In 2013, the UNESCO Dolomites Foundation commissioned journalist Piero Badaloni to make a documentary about the Dolomites, treating the area as a single entity, as UNESCO has recognised it, thus avoiding the territorial divisions imposed prior to its listing on 26 June 2009. “Dolomiti. Montagne – Uomini – Storie” [The Dolomites. Mountains, people and their stories] is a six-part journey unveiling the extraordinary landscape of the Pale Mountains and their starring role in the history of Planet Earth. These are the stories of the men and women who live and have lived here over the centuries, shaping the landscape, the economy and the culture. Piero Badaloni completed that journey with the help of Fausta Slanzi, and photography and editing by Nicola Berti.
The archipelago is born
Inevitably we start at the beginning, with the slow, lengthy gestation of the Pale Mountains: 280 million years of volcanic eruptions, mass extinctions, atolls in the sea, rain forests and long glaciation periods. The first episode in Badaloni’s documentary, “La nascita dell’arcipelago” [The archipelago is born], tells the story of crazed mineral hunters, murders unsolved for centuries, ancient human remains and long-gone reptiles. The story of the Dolomites is full of contrasts still visible in these pale peaks and rolling woodlands, a landscape unique in the world. But this is a story without an end as these amazing mountains are still evolving, their silhouettes transformed by landslides and erosion caused by the weather, the glaciers are retreating and water is still carving out labyrinthine subterranean tunnels in the bowels of the mountains.
From discovery to conquest
The first outsiders to discover the Dolomites were the geologists and biologists of the first half of the 19th century who were dazzled by the amazing riches of what is now a World Heritage Site. After the scientists, came the mountaineers, spurred on by a whole host of British travellers’ tales. “Dalla scoperta alla conquista” [From discovery to conquest] recounts that singular longing to stand atop the Dolomite peaks. British, German, Austrian and Italian climbers vied with each other at altitude while the inhabitants of the valleys struggled to scrape a living out of these mountains. This thirst to reach the summit is a modern fad, in the past the mountain tops were cold-shouldered by the locals and while some may have ventured there on the trail of a chamois, no traces remain of such endeavours. However, before long their knowledge of the territory gifted these mountain folk the chance to shake off their poverty, becoming the first mountain guides, and over the decades, they too caught the mountaineering bug.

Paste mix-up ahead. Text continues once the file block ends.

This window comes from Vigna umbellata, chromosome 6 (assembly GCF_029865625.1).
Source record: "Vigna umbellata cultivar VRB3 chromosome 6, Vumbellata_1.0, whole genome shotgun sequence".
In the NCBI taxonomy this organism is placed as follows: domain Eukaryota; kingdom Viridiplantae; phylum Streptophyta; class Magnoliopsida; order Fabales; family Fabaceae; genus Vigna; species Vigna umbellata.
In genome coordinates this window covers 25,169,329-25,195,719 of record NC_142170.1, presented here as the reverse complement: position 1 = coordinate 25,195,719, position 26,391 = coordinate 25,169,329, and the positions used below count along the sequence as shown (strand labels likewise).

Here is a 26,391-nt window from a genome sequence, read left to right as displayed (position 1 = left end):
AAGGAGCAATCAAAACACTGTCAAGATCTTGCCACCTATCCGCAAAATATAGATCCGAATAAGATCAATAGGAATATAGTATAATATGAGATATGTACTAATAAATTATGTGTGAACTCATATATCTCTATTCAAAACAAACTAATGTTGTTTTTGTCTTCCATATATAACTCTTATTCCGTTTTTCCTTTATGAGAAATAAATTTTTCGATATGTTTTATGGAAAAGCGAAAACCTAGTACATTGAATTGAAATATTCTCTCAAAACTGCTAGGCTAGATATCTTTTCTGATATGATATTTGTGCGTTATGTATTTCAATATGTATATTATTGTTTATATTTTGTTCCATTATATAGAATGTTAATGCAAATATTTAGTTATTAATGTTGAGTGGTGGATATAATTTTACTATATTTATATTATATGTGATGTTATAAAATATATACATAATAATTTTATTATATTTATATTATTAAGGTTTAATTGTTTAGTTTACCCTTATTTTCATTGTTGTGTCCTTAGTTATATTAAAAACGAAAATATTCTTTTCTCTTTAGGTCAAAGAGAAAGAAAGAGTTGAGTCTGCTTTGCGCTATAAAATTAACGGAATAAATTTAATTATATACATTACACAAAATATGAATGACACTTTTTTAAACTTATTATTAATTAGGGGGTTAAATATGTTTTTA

The allure of the sublime
It is no surprise that the Dolomites became world famous in the 19th century. To the British and Germans the Pale Mountains seemed the perfect embodiment of the ideals of the Romantic age. Theirs is a disquieting, rather than a reassuring beauty: “Il fascino del sublime” [The allure of the sublime] takes a stroll through the works of art inspired by the Dolomites. The Marmarole peaks were possibly the inspiration for the “Presentation of the Blessed Virgin Mary” by Titian, then there is the Michelangelo of wood, the wooden toys from Val Gardena, St Michael’s in California, the woodland house where Mahler composed his music, Cortina with its coterie of intellectuals, film, photography etc.
The natural environment and its protection
The Dolomites are still a paradise for flora and fauna, an ecosystem boasting no fewer than 2,400 plant species. From such wild animals as the bear to the lovely edelweiss flower, the natural treasure trove that is the Dolomites is protected by 9 park authorities and the institution known as Le Regole. Le Regole is an ancient system for the collective management of natural resources that are inevitably more limited in mountain areas, and it still thrives today. The people of the Dolomites have always been conscious of the need for great care and thrift in the management of such priceless resources as woodlands, meadows, animals and water, and the Vajont disaster is an example of what can happen when human beings turn a deaf ear to the mountains. “L’ambiente naturale e la sua tutela” [The natural environment and its protection] tells this whole story, and much more besides, the return of young people to highland farming, Stradivarius violins, Alpine lakes, the wood grouse, and the UNESCO Dolomites Foundation’s commitment to protecting a heritage that belongs to the entire human species.